Thorny issues loom for Iraq leaders

In the short term, the risk is a failure to govern while focusing on big constitutional issues.

Breaking the deadlock over forming Iraq's interim government came down, in the end, to a simple compromise: Kurds dropped their immediate demand that the oil-rich city of Kirkuk be added to their autonomous section of Iraq, and Shiite Arabs said they wouldn't insist on dismantling the Kurds' peshmerga militia.

The country's two main political powers have essentially deferred these and other difficult issues until a time when Iraq's politics may be calmer and the two sides may be closer. It's a position that many observers expected to have been reached within weeks of the election.

But this was a compromise between radically different factions in a country where threats and the gun have long stood in for dialogue.

That an agreement was achieved is a sign of hope that Iraq's political learning curve is accelerating. That it took so long, analysts say, is a sign of the fault lines along which the transition could break down. The two months it took to form a government, analysts say, means a new constitution is unlikely to be written and ratified by an Aug. 15 deadline.

"There's still a lot of work to do, but perhaps they're getting the experience they would have lacked earlier," says Nathan Brown, a senior analyst at the Carnegie Endowment for International Peace in Washington, D.C. "The problem is that their deadline is now extremely tight, and a lot of the key compromises were over positions and personalities. It's not clear that they've come to understandings on principles."

Iraqi politicians must now turn toward issues over which there is little consensus, even as an insurgency led by Sunni Arab fighters, who largely boycotted the elections, rages. In the short term, the risk is a failure to govern while focusing on big constitutional issues; in the long term, there could be a breakdown between Iraq's Kurds and Arabs.

The Kurds, who have been at war with the central state for most of Iraq's 85-year history, still want the new constitution to grant them Kirkuk. Iraq's Arab majority, both Shiite and Sunni, remains determined not to give it to them. The Kurds also want the autonomy of their army guaranteed, something most other Iraqis see as destabilizing.

A gulf also exists between Shiite leaders who want a strong Islamic flavor to the new constitution, and the Kurds, who favor a more secular model.

"If you look at the constitutional issues, it almost starts looking like Arab-Israel negotiations, where the so-called final-status issues were going to be left on the table till the end because they were so thorny,'' says Charles Tripp, a leading historian of Iraq at London's School of Oriental and African Studies. "But in Iraq, they have to deal with their version of final-status issues right at the beginning."

Under Iraq's Transitional Administrative Law, the appointment of parliament's three-man presidency council Thursday required a two-thirds vote in parliament. The presidency council, in turn, unanimously appoints the prime minister, who in turn names his cabinet.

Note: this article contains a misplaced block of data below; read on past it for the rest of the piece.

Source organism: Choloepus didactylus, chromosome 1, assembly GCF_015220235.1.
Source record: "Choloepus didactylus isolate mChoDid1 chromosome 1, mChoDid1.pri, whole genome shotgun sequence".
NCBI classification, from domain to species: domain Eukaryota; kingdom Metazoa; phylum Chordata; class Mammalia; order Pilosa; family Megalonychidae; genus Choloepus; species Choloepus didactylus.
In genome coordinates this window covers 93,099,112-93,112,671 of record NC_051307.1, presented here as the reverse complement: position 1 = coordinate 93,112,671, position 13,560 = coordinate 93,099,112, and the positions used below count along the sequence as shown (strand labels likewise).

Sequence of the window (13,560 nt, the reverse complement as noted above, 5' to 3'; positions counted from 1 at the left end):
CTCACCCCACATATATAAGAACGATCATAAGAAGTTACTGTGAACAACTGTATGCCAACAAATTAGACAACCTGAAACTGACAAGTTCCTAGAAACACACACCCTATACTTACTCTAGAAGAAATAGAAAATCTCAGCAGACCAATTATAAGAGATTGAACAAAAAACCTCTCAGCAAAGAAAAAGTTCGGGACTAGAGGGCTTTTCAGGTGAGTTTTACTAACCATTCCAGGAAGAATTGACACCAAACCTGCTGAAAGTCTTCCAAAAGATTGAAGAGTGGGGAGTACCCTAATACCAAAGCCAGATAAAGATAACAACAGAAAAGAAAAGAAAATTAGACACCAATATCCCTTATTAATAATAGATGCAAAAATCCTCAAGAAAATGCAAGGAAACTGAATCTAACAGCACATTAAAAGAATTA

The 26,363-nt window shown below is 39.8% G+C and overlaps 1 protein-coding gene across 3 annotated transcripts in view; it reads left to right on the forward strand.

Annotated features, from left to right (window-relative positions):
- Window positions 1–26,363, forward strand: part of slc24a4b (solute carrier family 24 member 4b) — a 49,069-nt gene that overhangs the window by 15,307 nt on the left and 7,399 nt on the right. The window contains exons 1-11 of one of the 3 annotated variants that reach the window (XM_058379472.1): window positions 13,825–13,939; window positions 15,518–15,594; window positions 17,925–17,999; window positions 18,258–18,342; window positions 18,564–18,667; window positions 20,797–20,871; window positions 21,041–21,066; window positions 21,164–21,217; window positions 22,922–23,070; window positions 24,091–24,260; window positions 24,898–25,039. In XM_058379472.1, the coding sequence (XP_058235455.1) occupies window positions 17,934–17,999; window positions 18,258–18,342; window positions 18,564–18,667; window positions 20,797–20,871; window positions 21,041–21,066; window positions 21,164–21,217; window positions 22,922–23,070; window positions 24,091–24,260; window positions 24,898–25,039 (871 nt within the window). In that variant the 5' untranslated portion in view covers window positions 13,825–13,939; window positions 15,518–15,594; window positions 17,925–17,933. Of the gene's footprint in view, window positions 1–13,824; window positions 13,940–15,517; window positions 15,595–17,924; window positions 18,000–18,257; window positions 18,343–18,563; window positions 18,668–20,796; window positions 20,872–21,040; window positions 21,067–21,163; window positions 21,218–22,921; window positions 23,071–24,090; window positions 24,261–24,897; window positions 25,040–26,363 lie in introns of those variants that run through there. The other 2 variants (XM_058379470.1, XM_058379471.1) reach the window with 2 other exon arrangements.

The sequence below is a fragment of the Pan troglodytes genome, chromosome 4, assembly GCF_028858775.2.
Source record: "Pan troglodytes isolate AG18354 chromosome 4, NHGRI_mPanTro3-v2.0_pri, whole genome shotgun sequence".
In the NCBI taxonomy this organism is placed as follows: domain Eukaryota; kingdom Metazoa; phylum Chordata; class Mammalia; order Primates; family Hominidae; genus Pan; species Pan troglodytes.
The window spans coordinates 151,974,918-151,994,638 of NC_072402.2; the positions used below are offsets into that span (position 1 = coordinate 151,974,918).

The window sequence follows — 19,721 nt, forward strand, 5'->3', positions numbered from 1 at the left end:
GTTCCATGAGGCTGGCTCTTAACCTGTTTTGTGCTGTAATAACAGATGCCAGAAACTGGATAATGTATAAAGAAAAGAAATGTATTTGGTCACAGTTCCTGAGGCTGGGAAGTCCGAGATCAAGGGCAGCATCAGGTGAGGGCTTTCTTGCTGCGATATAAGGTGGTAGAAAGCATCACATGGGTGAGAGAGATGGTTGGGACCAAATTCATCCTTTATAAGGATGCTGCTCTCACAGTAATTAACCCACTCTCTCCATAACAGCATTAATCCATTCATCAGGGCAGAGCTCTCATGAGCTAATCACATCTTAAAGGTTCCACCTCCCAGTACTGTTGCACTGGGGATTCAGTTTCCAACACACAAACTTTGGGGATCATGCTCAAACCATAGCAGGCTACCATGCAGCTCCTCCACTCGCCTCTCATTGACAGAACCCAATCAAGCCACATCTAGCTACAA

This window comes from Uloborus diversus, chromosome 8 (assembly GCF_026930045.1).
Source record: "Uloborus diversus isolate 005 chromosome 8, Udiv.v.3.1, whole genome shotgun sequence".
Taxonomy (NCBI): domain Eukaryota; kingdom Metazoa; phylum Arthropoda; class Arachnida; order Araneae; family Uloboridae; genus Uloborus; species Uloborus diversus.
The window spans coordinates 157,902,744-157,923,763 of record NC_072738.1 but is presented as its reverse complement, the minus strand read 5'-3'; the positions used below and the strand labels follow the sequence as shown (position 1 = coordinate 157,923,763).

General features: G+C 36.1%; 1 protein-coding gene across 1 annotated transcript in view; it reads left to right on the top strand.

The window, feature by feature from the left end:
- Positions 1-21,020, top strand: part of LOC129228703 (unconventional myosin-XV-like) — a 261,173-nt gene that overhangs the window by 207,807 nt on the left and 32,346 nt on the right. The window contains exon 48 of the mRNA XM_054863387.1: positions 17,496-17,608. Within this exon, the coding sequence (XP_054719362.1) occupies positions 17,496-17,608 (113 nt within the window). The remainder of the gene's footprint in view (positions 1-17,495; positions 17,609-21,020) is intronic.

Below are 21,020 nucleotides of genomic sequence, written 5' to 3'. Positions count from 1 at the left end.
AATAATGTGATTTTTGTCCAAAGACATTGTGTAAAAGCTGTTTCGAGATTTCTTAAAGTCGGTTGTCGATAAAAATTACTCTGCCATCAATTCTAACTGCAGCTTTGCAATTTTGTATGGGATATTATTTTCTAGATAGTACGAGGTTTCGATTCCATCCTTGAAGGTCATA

This structure led to two months of haggling over a deal between the United Iraqi Alliance, the Shiite Islamist coalition that won 51 percent of assembly seats, and the Kurdish Alliance of the Kurdish Democratic Party (KDP) and the Patriotic Union of Kurdistan (PUK), which came in second.

The deal covers almost all of the cabinet posts, the premiership, and the three-man presidency, led by former Kurdish rebel leader Jalal Talabani, Shiite Islamist Adel Abdul Mahdi, and Sunni tribal leader Sheikh Ghazi al-Yawar. The three men officially agreed to appoint Shiite Islamist Ibrahim al-Jaafari as prime minister this weekend.

Mr. Jaafari is now expected to divide cabinet positions among the factions who supported the presidency. Current foreign minister, Hoshyar Zebari, a Kurd, will retain his job. Kurds will also be given seven or eight smaller ministries and a deputy prime minister slot, said Shiite and Kurdish leaders.

Ibrahim Baher al-Uloom, a Shiite politician, and other Shiite and Kurdish leaders, said the UIA will control the ministries of interior, finance, electricity, transportation, communications, health, youth, and higher education. The position of oil minister, traditionally a key source of patronage, remains disputed.

UIA leaders said Wednesday that the Kurds had agreed to let a Shiite become oil minister in exchange for a softening on the peshmerga issue. But Thursday, Shiite officials said the KDP half of the Kurdish Alliance began agitating for the post.

The PUK's leader is President Talabani. Though the parties collaborated in this election, a civil war between them in the 1990s left them with separate regional capitals and parliaments.

Mr. Tripp says the treatment of cabinet posts as patronage tools was a factor behind the failure of Iraq's parliament under a constitutional monarch, and the 1958 coup that overthrew the monarchy. He also worries that ethnic and religious divisions will dog efforts to write the constitution, because at the moment there seems to be little common ground.

Worst of all, a failure to restore security or improve the economy quickly could damage average Iraqis' support for the system, as happened before 1958.

"The pattern of the possible unraveling of parliamentary democracy in the face of the security problem is all there,'' says Tripp. "Can people avoid it? I'm a great believer that no one is condemned by the past, but it's going to take incredible vision from Iraq's new leaders."

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